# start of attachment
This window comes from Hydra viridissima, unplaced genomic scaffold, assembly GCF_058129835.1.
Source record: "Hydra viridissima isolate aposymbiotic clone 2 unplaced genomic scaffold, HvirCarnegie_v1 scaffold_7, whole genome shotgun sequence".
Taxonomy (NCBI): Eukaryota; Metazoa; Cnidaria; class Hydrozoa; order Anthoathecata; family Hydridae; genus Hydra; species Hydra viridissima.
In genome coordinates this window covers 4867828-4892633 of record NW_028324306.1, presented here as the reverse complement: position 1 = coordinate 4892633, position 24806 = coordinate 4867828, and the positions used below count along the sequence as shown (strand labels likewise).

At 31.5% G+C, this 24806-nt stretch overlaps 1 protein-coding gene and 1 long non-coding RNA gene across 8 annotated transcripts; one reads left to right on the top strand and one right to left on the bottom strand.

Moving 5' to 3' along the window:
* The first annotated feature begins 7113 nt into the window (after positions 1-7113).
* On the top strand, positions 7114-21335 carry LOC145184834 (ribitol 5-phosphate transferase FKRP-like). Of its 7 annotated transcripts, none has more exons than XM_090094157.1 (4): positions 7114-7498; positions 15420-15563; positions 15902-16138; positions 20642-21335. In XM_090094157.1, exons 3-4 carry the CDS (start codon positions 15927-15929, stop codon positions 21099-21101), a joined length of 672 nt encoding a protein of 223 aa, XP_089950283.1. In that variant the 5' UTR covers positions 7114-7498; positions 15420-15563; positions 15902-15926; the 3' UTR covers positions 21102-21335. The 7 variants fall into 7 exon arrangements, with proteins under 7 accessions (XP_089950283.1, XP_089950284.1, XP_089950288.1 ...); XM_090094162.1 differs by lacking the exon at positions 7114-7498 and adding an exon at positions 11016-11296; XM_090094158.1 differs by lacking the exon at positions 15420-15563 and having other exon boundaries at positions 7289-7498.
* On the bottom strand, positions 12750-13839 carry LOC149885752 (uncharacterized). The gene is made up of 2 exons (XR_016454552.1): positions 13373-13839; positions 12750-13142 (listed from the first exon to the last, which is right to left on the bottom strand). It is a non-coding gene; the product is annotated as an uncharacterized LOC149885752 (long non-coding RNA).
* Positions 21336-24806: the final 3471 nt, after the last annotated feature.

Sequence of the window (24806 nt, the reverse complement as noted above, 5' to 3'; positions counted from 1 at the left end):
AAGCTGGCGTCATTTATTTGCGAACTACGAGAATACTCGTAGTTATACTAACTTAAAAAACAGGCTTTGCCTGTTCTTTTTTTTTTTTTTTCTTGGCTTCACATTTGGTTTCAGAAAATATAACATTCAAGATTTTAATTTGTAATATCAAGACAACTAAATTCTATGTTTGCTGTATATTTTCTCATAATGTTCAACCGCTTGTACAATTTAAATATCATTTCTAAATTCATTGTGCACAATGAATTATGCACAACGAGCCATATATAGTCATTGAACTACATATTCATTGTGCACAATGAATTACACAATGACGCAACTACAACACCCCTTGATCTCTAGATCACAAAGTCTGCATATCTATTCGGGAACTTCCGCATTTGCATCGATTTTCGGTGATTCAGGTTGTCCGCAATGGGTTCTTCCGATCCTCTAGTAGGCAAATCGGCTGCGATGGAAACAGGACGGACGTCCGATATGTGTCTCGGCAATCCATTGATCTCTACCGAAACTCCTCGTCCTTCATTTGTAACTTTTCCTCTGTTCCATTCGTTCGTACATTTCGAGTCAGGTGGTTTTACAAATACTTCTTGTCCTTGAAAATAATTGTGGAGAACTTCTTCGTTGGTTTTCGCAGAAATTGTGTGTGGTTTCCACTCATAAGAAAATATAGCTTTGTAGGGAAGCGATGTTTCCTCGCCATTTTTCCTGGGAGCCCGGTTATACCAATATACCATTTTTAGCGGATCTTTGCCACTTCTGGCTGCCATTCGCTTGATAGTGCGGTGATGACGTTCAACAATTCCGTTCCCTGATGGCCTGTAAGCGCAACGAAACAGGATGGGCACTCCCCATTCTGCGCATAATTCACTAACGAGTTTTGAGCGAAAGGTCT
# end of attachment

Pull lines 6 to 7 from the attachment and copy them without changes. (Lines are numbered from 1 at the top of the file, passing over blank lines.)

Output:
Moving 5' to 3' along the window:
* The first annotated feature begins 7113 nt into the window (after positions 1-7113).